*$12.53 consumed over 10 days. This is $1.25 per day. If we add 10% for cake loss/misc, we project $ consumption at $1.38/day.*

Projected $ value of tea consumed over a year is **$503.70**.

$1,390 purchased: $503.70 consumed. **2.62:1 **ratio of $ tea purchased vs. tea consumed. In this example the person bought 2.62 times the monetary amount of tea they consume over a year. This means that they have $886.30 of tea stashed away.

This ratio lets you know how many $ worth of pu’erh you consumed. If you spent $900, but only drank $300 worth of tea, your ratio would be 3:1. In our example, the fictional pu’erh person bought about 2.66 years worth of pu’erh in terms of grams and 3.04 years worth of pu’erh in monetary value.

One of my (unverified) theories is that people tend to hoard their very best caked teas and consume lesser ones. With these calculations you can find out how true or not that theory holds for yourself.. In our fictional example, the person was drinking cheaper tea on average than the tea they bought.

- I ran these on my own consumption and buying and found that the ratios were within a couple percentage points of each other, meaning I am buying and consuming ~the same caliber of tea.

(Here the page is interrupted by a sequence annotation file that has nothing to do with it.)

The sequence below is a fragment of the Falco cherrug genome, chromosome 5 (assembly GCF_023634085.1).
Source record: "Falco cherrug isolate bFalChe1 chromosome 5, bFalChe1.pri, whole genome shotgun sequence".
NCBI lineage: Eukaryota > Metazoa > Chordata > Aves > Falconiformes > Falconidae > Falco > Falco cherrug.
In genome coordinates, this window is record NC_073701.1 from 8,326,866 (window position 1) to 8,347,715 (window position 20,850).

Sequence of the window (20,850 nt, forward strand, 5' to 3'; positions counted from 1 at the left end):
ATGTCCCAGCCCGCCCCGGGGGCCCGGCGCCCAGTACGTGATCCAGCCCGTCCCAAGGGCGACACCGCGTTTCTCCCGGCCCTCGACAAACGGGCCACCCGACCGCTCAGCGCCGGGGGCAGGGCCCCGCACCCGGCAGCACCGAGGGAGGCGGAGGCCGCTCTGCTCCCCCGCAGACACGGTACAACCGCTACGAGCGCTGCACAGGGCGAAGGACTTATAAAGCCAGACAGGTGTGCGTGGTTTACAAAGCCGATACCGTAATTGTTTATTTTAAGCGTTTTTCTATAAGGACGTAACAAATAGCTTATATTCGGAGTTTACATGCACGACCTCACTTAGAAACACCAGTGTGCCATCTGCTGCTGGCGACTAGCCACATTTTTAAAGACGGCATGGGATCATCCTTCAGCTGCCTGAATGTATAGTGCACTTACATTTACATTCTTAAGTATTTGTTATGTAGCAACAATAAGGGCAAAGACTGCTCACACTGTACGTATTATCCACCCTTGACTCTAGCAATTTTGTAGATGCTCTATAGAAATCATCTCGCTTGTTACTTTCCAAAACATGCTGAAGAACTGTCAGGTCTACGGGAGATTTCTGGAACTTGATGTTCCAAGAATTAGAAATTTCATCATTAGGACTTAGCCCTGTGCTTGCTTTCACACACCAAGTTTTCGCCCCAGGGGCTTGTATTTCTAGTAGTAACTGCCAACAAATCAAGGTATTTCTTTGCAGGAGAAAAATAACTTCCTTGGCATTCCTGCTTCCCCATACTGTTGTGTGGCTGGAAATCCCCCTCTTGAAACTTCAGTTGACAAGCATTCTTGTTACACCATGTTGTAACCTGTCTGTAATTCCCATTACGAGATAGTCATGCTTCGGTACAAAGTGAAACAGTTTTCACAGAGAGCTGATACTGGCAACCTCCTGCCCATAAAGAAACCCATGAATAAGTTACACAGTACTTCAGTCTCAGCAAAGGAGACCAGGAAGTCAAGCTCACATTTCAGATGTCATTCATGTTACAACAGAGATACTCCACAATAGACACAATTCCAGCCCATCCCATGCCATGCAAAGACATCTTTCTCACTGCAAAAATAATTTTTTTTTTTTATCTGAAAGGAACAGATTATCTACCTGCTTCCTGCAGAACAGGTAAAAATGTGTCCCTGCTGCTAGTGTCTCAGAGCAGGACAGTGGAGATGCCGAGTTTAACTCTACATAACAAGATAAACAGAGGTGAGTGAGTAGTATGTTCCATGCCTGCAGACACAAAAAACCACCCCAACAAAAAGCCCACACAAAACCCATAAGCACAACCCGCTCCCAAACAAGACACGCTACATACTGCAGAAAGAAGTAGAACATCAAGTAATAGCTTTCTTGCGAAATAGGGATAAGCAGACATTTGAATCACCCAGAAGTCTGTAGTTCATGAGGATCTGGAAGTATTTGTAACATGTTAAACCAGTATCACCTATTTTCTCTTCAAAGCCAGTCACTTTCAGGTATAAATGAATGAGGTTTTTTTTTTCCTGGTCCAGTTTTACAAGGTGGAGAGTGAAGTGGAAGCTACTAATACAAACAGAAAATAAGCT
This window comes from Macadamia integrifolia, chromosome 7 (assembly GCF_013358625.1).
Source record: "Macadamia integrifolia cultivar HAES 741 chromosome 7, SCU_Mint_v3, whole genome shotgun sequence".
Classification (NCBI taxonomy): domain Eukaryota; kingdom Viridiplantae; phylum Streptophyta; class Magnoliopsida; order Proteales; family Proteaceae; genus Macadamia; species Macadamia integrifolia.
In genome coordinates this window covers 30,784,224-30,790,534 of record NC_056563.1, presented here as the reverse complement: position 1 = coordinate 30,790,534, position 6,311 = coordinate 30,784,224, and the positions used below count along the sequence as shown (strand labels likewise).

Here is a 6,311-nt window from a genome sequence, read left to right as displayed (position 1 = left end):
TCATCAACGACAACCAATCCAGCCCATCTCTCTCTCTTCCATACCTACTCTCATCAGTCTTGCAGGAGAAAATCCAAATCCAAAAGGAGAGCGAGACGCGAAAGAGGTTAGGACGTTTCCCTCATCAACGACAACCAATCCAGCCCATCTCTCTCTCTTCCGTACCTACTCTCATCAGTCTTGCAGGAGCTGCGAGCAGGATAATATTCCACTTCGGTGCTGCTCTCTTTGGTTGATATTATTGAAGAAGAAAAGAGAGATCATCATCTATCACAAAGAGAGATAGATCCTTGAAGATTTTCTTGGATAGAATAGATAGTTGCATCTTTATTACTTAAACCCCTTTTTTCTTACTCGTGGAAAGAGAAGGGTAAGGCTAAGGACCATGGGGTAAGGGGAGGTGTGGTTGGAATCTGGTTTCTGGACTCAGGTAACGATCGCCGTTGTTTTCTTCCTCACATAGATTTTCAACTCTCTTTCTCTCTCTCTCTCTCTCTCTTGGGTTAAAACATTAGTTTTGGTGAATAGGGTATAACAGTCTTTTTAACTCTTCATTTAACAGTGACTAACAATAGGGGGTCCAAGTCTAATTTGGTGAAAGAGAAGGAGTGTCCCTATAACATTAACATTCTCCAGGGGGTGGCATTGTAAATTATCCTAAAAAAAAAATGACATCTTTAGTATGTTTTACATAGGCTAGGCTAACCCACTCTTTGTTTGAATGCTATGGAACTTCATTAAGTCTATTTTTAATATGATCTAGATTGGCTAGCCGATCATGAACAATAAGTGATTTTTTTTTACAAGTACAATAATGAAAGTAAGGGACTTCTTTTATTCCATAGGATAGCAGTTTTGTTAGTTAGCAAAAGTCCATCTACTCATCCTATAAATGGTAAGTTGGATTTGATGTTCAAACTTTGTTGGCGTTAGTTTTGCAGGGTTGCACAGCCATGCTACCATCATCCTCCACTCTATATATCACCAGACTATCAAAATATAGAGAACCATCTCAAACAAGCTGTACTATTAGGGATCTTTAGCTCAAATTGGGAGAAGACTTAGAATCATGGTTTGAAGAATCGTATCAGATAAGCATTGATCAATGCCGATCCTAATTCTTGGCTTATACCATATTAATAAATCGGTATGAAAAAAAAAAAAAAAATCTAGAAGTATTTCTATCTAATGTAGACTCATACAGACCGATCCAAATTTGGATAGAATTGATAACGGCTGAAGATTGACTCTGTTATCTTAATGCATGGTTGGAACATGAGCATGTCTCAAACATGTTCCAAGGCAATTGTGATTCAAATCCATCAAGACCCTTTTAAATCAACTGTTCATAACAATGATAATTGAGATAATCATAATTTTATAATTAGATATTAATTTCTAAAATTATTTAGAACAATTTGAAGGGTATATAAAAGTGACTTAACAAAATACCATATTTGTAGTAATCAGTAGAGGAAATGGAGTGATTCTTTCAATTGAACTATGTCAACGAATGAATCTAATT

### An Aside. Lifetime Consumption

If you extrapolate this data out, it’s easy to see how this compares on a greater timescale (say a lifetime). If you consume ~2.5kg per year, it means you’re projected to drink ~25kg in a decade or so. So… How many years (or lifetimes) of pu’erh do you own?

One rationalization I’ve heard is that it’s OK to buy too much pu’erh because you can just leave it to your kids or descendants or whatever. After all when retirement is concerned it is definitely better to save too much than too little. I disagree with this vein of thought. Tea is definitely not the same as money and isn’t nearly as useful. The odds are high that people won’t know what to do with it or appreciate it on nearly the same level as you. Overbuying makes sense to some degree, since you do not want to run out of tea. But significant over accumulation does not.

### 12 Cakes/Year

The past two years in an effort to cut down on my own irresponsible buying, I’ve limited my cake consumption to a finite amount. In 2017, I did 15 cakes or 5,355 grams (assuming cakes of 357g). In 2018, it’ll be 12 or 4,284 grams. How does this stack up? With my own consumption projected at about 1,800 grams per year. In theory I’m buying about 2.38 years of worth of pu’erh in quantity.